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Getting the team to be the drivers of a post mortem – getting more importance

For a number of years, we used to follow the policy of ensuring that we do a post-mortem at the end of the project, and ensuring that points raised by team members are tracked, and then required changes implemented. In the interest of time, the way that we would go about the post-mortem was to define a set of areas that we would want the team to talk about, and then encourage a discussion in the team. After some initial points, everybody would be ready to proceed with detailing the points that they wanted to bring out (whether these be items that were positive in the cycle and would need to be repeated) and all of these would be tabulated. Once the points are listed out, we (the managers in the team would take these points, decide on the ones that are the priority items out of these, and then identify the steps to be taken.
Over a period of time, we found that even though people were enthusiastic about the points they wanted to list in the post-mortem, they were not so interested in the actual action taken part of the post-mortem, and this was a problem when the team needed to take some action to complete the items of the post-mortem. We had cases where people had reported a strong peeve, but when we needed them to take some action, there was no real interest and in some cases, strong resistance.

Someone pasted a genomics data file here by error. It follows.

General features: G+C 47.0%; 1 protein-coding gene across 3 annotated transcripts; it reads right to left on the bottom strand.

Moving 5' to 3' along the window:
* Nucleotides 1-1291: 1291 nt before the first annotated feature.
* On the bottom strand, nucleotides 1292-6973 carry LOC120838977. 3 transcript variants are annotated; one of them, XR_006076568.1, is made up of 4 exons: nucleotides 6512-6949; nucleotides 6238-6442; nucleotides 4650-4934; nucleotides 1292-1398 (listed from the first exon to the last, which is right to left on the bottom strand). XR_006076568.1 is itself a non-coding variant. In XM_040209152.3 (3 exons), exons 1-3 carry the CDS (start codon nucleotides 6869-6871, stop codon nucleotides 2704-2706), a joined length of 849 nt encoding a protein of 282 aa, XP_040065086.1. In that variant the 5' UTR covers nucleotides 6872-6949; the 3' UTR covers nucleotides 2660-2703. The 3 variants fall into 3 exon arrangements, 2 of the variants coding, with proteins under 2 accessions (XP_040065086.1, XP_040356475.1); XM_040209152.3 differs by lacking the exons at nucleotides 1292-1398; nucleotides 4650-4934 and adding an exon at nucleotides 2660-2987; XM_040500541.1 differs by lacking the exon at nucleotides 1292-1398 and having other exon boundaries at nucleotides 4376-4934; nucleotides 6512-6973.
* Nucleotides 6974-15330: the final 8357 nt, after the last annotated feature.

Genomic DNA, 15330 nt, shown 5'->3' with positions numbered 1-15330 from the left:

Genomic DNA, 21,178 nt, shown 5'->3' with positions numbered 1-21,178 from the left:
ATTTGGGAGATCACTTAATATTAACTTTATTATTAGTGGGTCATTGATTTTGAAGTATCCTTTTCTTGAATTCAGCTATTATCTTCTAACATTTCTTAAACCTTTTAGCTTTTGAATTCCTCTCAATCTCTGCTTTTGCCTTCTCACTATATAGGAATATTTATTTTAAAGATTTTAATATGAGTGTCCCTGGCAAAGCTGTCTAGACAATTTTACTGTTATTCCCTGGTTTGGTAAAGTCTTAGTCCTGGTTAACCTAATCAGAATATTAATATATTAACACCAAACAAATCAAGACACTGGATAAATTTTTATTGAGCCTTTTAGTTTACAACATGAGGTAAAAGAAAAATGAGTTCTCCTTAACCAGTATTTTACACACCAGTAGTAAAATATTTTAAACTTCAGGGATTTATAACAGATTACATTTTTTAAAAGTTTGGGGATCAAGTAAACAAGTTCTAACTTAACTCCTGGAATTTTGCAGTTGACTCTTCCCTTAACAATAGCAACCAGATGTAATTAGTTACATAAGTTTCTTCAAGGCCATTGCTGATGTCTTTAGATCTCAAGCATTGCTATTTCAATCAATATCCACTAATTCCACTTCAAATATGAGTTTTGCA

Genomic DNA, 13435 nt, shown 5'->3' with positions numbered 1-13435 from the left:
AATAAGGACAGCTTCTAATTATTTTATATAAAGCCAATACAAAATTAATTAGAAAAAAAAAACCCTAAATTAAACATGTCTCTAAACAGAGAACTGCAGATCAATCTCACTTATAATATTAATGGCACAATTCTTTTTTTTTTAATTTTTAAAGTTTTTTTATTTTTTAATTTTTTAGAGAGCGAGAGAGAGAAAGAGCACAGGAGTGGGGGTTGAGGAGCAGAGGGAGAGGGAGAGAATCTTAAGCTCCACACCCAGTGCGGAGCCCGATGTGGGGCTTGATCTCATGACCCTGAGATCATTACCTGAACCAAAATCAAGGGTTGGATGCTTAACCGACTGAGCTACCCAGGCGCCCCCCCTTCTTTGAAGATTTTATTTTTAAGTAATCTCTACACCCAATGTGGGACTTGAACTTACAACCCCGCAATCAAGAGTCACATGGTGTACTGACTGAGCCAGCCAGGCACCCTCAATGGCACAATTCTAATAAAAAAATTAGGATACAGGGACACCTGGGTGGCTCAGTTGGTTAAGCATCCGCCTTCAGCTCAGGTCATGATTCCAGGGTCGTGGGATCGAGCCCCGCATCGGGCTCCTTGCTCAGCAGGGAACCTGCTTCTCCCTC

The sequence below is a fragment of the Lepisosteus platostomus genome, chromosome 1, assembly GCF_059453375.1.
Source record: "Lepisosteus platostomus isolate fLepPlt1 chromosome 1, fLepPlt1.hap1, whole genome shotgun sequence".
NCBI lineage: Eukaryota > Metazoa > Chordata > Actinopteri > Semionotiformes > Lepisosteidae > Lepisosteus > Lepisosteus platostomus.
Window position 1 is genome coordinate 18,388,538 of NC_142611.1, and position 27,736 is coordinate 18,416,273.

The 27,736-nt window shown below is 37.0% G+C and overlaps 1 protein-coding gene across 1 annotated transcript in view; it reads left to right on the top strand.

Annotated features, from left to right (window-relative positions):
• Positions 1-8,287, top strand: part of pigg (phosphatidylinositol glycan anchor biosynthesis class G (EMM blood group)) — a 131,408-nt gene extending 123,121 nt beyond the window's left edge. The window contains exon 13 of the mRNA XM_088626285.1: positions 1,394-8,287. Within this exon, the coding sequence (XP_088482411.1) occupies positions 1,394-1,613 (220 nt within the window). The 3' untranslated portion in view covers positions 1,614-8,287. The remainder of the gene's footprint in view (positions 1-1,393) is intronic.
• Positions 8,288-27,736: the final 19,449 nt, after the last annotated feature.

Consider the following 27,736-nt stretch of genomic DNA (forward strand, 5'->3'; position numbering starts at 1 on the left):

We spent some time trying to figure out what the problem could be, and finally, the conclusion was that the team was not involved enough in the action taken part of the post mortem. As a part of that, we also realized that you cannot set arbitrary timelines of a hour or two for the post-mortem that has to evaluate actions taken over a whole year worth of project cycle, and we decided to set a time of around 3-4 hours for the post-mortem. Another hit idea was to cater lunch for the post-mortem meeting (pizza and soda) which caused more people to show up for the post-mortem.
The biggest action we took was to decide that more team members have to be involved with the action of determining the next steps from the post-mortem. So we decided to add additional steps for the team, letting them decide the importance of the items from the post-mortem (in terms of deciding the top 5-10 issues that they would like resolved for the next cycle), and once this was done, asked for volunteers to help drive decisions, with the promise that managers of the team would assist them to all extent to figure out the next steps. It seemed like very simple steps, but the amount of participation we got from the team members for resolving issues was incredible; and that cycle saw far more resolution of items from the post-mortem as compared to previous cycles.

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